The Columbus Dispatch reported that Harry E. Yruegas, caregiver at the Heinzerling Developmental Center on the West Side admitted to raping a 47-year-old, severely disabled female patient at the nursing facility.  Yruegas pleaded guilty to one count each of rape and sexual battery for the assault, which was witnessed by another employee who walked into the patient’s room.  The co-worker told police that she walked into the woman’s room and saw Yruegas on the woman’s bed “with his penis exposed”.  Three employees of Heinzerling reported inappropriate behavior by Yruegas with the patient on three other dates.

The victim has “profound mental retardation” and other debilitating conditions and is unable to walk or speak, Assistant Prosecutor Jennifer Rausch told the judge.

In an interview with police, Yruegas referred to the patient as “super cute” and admitted that he had fondled her before the other employee walked in.  He also told officers that he had engaged in sexual conduct with the patient on several other occasions.

 Yruegas was indicted for eight counts of rape and eight counts of sexual battery, with most of the counts based on his interview with police.

 

 

KSPR reported on a proposal to keep residents safe, and to deter theft, fraud, and abuse, by allowing video cameras in Missouri nursing homes.  Under the proposed law, families can choose to put a camera in their patient’s room, at their own expense and would be able to view the cameras at any time.

Supportive lawmakers say families could monitor how much and how often medications are given and how their loved one is being taken care of overall. Rep. Andrew McDaniel backs the bill after his staff says they received hundreds of complaints about abuse, neglect, rape and fraud.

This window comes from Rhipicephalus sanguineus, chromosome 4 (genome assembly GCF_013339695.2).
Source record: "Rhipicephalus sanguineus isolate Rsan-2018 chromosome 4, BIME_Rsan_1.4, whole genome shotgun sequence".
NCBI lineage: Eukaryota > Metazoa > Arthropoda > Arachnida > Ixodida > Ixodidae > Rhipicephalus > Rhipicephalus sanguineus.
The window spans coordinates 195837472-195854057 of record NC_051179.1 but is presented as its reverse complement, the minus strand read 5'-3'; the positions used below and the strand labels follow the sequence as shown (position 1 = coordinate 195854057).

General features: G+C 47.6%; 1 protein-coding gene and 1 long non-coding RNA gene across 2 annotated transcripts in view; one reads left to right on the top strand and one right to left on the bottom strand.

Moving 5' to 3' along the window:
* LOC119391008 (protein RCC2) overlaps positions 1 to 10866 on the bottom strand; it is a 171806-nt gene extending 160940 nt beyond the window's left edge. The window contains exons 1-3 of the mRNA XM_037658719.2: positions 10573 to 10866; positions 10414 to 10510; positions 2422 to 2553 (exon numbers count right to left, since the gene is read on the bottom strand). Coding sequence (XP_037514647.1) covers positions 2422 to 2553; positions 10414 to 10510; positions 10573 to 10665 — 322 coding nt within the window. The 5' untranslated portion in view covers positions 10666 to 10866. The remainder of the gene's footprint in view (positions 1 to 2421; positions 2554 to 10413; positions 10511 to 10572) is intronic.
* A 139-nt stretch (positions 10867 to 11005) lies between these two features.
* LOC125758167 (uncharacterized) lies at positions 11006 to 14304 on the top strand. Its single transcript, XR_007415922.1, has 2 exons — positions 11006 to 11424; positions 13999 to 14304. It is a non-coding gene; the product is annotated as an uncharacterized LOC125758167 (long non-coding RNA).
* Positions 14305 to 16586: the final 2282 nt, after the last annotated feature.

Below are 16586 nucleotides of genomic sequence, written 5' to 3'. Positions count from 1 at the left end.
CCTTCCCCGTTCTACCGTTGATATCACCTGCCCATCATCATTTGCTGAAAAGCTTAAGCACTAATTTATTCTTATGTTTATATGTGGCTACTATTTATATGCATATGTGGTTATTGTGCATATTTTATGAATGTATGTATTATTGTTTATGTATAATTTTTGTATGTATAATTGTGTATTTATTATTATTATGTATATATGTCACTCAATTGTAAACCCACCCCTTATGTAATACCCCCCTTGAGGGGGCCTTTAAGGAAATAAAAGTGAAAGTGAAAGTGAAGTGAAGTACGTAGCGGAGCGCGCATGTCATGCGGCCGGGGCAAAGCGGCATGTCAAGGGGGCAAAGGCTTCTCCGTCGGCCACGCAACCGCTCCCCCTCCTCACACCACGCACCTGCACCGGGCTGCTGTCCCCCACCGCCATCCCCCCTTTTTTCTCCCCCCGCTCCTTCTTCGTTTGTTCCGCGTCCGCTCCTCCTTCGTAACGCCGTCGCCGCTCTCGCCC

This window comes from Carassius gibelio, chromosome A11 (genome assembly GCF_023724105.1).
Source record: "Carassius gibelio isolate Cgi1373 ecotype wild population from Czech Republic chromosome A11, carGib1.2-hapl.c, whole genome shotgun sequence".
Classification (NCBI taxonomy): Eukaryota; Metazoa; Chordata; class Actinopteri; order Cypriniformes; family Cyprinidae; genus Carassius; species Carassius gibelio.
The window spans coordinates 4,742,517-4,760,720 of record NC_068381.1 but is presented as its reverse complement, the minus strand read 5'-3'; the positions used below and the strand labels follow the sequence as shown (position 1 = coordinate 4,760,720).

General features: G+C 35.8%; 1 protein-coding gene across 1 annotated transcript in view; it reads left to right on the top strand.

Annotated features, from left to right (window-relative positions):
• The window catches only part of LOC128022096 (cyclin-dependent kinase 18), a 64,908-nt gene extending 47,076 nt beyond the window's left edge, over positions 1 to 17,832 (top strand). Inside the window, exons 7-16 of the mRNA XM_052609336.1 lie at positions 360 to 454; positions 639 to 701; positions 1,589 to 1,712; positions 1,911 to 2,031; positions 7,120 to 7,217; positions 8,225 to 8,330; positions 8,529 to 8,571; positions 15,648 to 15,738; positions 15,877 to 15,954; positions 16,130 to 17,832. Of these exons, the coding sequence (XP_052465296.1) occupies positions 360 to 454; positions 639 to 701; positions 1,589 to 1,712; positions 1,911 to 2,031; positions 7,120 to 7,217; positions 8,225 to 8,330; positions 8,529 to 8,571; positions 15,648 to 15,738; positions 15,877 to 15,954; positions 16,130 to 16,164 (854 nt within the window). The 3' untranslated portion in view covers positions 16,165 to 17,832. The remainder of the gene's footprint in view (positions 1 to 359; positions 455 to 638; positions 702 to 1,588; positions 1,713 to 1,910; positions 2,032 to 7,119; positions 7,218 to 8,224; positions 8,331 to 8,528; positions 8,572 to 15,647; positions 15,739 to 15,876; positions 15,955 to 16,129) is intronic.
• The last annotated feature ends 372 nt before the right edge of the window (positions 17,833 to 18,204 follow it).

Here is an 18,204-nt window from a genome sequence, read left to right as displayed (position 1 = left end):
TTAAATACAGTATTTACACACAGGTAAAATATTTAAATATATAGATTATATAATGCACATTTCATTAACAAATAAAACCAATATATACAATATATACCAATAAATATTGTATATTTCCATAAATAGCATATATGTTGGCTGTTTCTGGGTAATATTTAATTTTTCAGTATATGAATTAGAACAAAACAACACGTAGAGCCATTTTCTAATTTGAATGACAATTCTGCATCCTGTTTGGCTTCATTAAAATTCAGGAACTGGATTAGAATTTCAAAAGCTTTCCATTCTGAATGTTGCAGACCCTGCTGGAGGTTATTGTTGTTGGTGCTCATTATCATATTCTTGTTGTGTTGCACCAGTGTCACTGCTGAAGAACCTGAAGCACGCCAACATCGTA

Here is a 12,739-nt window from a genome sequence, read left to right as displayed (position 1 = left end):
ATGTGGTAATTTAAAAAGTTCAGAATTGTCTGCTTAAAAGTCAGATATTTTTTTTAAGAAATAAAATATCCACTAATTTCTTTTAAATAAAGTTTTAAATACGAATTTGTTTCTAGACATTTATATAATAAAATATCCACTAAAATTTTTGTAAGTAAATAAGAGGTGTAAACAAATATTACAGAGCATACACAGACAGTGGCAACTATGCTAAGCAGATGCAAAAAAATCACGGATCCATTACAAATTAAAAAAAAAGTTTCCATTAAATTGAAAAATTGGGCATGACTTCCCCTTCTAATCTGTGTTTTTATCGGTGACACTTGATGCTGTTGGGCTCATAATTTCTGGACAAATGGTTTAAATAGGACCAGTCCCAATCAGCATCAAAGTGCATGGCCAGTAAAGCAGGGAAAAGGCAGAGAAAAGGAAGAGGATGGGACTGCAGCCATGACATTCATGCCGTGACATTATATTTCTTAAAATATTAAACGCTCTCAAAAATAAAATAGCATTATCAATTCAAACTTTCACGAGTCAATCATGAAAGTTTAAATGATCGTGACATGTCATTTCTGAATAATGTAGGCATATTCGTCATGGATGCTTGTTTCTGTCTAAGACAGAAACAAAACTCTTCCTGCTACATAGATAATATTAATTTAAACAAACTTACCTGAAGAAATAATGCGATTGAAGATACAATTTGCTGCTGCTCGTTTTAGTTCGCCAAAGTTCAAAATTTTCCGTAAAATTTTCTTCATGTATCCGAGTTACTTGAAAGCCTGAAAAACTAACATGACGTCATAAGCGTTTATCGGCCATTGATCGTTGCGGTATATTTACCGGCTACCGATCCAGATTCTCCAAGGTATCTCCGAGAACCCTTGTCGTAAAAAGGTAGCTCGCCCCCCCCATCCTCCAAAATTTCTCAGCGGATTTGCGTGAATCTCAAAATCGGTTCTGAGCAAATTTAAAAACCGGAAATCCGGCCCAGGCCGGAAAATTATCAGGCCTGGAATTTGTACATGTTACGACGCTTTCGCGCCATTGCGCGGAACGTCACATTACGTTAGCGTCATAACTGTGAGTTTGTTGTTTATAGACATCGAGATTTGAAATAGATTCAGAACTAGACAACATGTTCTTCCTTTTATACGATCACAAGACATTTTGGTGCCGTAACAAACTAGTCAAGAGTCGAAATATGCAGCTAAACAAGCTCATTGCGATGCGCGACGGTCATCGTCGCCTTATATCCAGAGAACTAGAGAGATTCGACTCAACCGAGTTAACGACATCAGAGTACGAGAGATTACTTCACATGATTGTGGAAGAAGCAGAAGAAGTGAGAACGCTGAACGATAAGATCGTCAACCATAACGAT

Nursing home lobbyists claim they are concerned about patients’ privacy, and their lobbyists have killed similar bills in past legislative sessions. However, McDaniel says the camera can be turned off during baths or if a patient is exposed.

 

Cleveland.com reported that Edward McShaffrey was sentenced to 18 months in prison for sexually abusing a nursing home resident and will be classified as a tier I sex offender. The designation will require him to register with the local sheriff every year for 15 years.

A jury found McShaffrey guilty in December 2016 of gross sexual imposition. The sentence is the maximum allowed for this particular crime.   McShaffrey was a licensed practical nurse at Brookdale Montrose Nursing Home. McShaffrey was seen with his mouth on the 69-year-old’s breast, according to a news release from the prosecutor’s office.

 

The State newspaper reported the ongoing struggle for low paid health care givers in South Carolina.  Low wages, high turnover and burn-out makes life difficult for both caregiver and patient.

The turnover rate among nursing staff at the S.C. Department of Mental Health — which operates hospitals, nursing homes and community mental health centers — was 22 percent in the state’s fiscal year that ended June 30, according to the agency because the pay for those workers lags behind the private sector. The annual average salary for a registered nurse in South Carolina is $61,110, according to the Bureau of Labor Statistics. However, the average salary for registered nurses who work for Mental Health is almost $8,000 a year less — $53,504, according to the agency. Nurses at community health care centers fare even worse, averaging $49,065 a year.

 S.C. state employees – from law enforcement officers to social workers to mental health workers – are unlikely to get a pay raise this tear. In four of the last 10 years, state employees did not get a raise.  At the same time, their paychecks will shrink because they will have to pay more toward their retirement costs.

Low pay and staffing cuts have led to overworked state employees who cannot provide the care their fellow citizens need.  S.C. agencies have almost 8,000 fewer employees than two decades ago. But those fewer workers are serving almost 1 million more S.C. residents.

Twin Cities reported the arrest of David Erwin DeLong, nursing home employee, for felony criminal sexual conduct after he was accused of sexually assaulting a 78-year-old resident with advanced Alzheimer’s disease at Heritage House in Pequot Lakes.